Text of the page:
i never would have figured Borneo for a mentally challenged dwarf.....

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Waino & Plutano, "The Wild Men from Borneo"
In typical sideshow fashion, the Wild Men of Borneo were pure gimmick and weren't born in Borneo at all.
Waino and Plutano were actually Hiram and Barney Davis, two mentally disabled brothers from a Pleasant Township, Knox County, Ohio farm, born in 1825 in New York and 1827 in Ohio respectively. The 1850 census for them suggests they were born slightly later in 1829 and 1831.
The dynamic duo were dwarves, each standing only three and a half feet tall.
The brothers began their exhibition career in 1852 after showman and promoter Lyman Warner purchased the brothers from their destitute and widowed mother. Warner created an intricate persona for the tiny brothers. Renaming them Waino and Plutano — he billed them as savages from darkest Borneo. Audiences at the time had likely heard of Borneo, but the area was still veiled in great mystery. As a result, the public swallowed the story completely and Warner was inspired to elaborate the fictional biography further. He created a promotional booklet, entitled ‘What We Know About Waino and Plutano, Wild Men of Borneo’, and within its pages their ‘capture’ was detailed. Hiram and Barney were given new names, Waino and Plutano, and a sensational back story - they were said to be from the island of Borneo, where they had been captured after a great struggle with armed sailors.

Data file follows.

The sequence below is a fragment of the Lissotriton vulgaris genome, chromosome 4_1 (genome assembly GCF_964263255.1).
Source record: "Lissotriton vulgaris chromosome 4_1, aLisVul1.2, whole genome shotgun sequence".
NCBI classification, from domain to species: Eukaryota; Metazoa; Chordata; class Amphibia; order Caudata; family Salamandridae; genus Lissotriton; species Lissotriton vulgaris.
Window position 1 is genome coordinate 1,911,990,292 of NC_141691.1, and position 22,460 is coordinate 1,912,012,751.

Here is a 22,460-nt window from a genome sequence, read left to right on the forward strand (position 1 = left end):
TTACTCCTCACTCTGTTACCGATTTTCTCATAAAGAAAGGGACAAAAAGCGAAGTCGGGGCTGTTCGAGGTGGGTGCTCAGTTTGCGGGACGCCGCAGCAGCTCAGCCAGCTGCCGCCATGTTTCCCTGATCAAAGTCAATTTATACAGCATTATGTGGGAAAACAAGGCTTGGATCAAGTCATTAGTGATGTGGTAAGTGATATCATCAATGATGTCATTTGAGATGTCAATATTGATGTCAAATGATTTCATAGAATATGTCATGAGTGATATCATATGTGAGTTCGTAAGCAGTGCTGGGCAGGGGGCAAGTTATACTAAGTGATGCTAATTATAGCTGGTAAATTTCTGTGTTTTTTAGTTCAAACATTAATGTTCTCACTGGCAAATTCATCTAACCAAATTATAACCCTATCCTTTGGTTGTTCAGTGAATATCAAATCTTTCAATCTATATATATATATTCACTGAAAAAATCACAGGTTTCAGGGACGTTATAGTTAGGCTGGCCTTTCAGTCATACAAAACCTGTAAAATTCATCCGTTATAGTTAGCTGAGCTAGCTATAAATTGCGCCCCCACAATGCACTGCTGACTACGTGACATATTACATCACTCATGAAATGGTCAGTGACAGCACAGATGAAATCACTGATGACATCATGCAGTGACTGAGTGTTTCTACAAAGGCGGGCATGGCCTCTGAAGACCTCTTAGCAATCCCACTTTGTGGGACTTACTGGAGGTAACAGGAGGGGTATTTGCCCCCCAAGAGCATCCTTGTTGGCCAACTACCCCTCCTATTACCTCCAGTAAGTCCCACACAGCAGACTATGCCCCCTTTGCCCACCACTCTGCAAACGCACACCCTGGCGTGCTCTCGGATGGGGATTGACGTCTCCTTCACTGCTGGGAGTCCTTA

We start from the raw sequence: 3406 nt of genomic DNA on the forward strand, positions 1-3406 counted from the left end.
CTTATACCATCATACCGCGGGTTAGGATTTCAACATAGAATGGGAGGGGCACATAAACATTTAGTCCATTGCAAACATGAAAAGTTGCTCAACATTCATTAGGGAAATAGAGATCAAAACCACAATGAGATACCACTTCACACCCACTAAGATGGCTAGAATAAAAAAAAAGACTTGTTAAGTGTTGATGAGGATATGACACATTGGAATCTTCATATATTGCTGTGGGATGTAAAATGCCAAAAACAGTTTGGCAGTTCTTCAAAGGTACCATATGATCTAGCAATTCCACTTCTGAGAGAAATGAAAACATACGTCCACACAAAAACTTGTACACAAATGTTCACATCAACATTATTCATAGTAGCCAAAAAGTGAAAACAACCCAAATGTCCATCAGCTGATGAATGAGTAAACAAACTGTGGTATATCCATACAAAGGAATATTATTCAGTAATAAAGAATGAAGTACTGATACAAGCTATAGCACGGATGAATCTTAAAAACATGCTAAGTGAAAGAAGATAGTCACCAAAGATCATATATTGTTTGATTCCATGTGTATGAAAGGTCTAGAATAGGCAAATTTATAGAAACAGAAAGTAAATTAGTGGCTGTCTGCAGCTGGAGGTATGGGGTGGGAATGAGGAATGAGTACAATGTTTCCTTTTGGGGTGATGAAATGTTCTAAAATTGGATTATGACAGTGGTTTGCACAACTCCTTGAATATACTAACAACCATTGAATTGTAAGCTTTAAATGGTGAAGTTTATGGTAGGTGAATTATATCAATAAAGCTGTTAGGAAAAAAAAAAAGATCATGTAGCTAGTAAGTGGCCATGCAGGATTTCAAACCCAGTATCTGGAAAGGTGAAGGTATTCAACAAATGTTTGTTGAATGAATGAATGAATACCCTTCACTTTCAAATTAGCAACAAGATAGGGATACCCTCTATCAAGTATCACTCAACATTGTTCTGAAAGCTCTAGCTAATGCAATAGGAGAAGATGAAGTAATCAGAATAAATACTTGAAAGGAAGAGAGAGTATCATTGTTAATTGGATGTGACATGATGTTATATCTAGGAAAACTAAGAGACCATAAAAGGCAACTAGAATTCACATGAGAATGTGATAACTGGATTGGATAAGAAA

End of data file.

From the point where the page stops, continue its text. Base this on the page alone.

For their part, the brothers played their roles to the hilt. During exhibitions the ‘Wild Men’ acted wild and spoke a strange gibberish language. Over time, the brother began to develop characters. Waino played a gentle savage character who read poems while Plutano played a trickster and stubborn character. Both brothers were remarkable strong for their size and would often lift volunteers from the audience off their feet.
In 1903 the brothers were withdrawn from exhibitions by the Warner family. Hiram (Waino) died in Waltham, Massachusetts on March 16, 1905 of natural causes. Seven years later, in March of 1912, Barney joined his brother at the age of eighty-five, also at the Warner family home.
Today, the brothers rest side by side in Mount Vernon, Ohio, under a gravestone marked "Little Men".

***sorry borneo. no harm, no foul...